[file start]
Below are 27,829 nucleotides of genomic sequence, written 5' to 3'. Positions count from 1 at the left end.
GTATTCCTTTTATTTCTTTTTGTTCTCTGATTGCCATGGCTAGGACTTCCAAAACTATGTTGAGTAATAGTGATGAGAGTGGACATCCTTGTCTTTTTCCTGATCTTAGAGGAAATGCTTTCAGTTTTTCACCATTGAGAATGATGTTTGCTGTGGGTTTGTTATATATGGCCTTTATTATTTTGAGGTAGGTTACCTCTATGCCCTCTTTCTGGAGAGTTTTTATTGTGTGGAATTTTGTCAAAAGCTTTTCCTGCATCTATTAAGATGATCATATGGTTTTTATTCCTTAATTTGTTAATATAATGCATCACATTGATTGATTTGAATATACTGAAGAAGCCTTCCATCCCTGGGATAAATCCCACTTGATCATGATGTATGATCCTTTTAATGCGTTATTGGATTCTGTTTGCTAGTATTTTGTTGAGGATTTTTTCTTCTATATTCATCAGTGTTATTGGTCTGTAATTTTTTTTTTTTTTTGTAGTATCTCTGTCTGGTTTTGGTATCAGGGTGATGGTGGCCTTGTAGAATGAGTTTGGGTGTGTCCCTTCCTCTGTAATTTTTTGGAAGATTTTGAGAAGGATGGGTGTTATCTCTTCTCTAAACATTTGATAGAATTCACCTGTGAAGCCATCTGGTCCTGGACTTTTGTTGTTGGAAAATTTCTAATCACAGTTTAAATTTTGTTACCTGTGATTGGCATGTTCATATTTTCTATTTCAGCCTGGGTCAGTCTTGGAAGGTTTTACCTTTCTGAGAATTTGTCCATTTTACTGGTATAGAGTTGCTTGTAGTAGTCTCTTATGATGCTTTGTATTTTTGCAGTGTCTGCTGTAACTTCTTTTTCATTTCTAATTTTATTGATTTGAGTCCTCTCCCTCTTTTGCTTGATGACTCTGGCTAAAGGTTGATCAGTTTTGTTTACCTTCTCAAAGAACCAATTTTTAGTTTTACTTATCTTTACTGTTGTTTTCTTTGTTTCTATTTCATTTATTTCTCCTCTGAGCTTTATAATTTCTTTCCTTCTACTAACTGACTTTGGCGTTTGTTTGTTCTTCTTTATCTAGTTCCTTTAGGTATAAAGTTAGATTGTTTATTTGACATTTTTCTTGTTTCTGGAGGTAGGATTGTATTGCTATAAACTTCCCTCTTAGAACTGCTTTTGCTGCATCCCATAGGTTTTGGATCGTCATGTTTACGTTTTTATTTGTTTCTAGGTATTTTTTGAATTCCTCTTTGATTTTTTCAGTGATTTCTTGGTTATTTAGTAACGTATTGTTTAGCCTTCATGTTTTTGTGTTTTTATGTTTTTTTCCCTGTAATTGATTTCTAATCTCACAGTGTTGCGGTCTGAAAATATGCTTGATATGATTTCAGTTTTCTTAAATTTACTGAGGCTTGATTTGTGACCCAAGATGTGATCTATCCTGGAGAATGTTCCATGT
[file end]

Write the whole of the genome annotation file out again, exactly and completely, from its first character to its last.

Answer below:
Below are 27,829 nucleotides of genomic sequence, written 5' to 3'. Positions count from 1 at the left end.
GTATTCCTTTTATTTCTTTTTGTTCTCTGATTGCCATGGCTAGGACTTCCAAAACTATGTTGAGTAATAGTGATGAGAGTGGACATCCTTGTCTTTTTCCTGATCTTAGAGGAAATGCTTTCAGTTTTTCACCATTGAGAATGATGTTTGCTGTGGGTTTGTTATATATGGCCTTTATTATTTTGAGGTAGGTTACCTCTATGCCCTCTTTCTGGAGAGTTTTTATTGTGTGGAATTTTGTCAAAAGCTTTTCCTGCATCTATTAAGATGATCATATGGTTTTTATTCCTTAATTTGTTAATATAATGCATCACATTGATTGATTTGAATATACTGAAGAAGCCTTCCATCCCTGGGATAAATCCCACTTGATCATGATGTATGATCCTTTTAATGCGTTATTGGATTCTGTTTGCTAGTATTTTGTTGAGGATTTTTTCTTCTATATTCATCAGTGTTATTGGTCTGTAATTTTTTTTTTTTTTTGTAGTATCTCTGTCTGGTTTTGGTATCAGGGTGATGGTGGCCTTGTAGAATGAGTTTGGGTGTGTCCCTTCCTCTGTAATTTTTTGGAAGATTTTGAGAAGGATGGGTGTTATCTCTTCTCTAAACATTTGATAGAATTCACCTGTGAAGCCATCTGGTCCTGGACTTTTGTTGTTGGAAAATTTCTAATCACAGTTTAAATTTTGTTACCTGTGATTGGCATGTTCATATTTTCTATTTCAGCCTGGGTCAGTCTTGGAAGGTTTTACCTTTCTGAGAATTTGTCCATTTTACTGGTATAGAGTTGCTTGTAGTAGTCTCTTATGATGCTTTGTATTTTTGCAGTGTCTGCTGTAACTTCTTTTTCATTTCTAATTTTATTGATTTGAGTCCTCTCCCTCTTTTGCTTGATGACTCTGGCTAAAGGTTGATCAGTTTTGTTTACCTTCTCAAAGAACCAATTTTTAGTTTTACTTATCTTTACTGTTGTTTTCTTTGTTTCTATTTCATTTATTTCTCCTCTGAGCTTTATAATTTCTTTCCTTCTACTAACTGACTTTGGCGTTTGTTTGTTCTTCTTTATCTAGTTCCTTTAGGTATAAAGTTAGATTGTTTATTTGACATTTTTCTTGTTTCTGGAGGTAGGATTGTATTGCTATAAACTTCCCTCTTAGAACTGCTTTTGCTGCATCCCATAGGTTTTGGATCGTCATGTTTACGTTTTTATTTGTTTCTAGGTATTTTTTGAATTCCTCTTTGATTTTTTCAGTGATTTCTTGGTTATTTAGTAACGTATTGTTTAGCCTTCATGTTTTTGTGTTTTTATGTTTTTTTCCCTGTAATTGATTTCTAATCTCACAGTGTTGCGGTCTGAAAATATGCTTGATATGATTTCAGTTTTCTTAAATTTACTGAGGCTTGATTTGTGACCCAAGATGTGATCTATCCTGGAGAATGTTCCATGT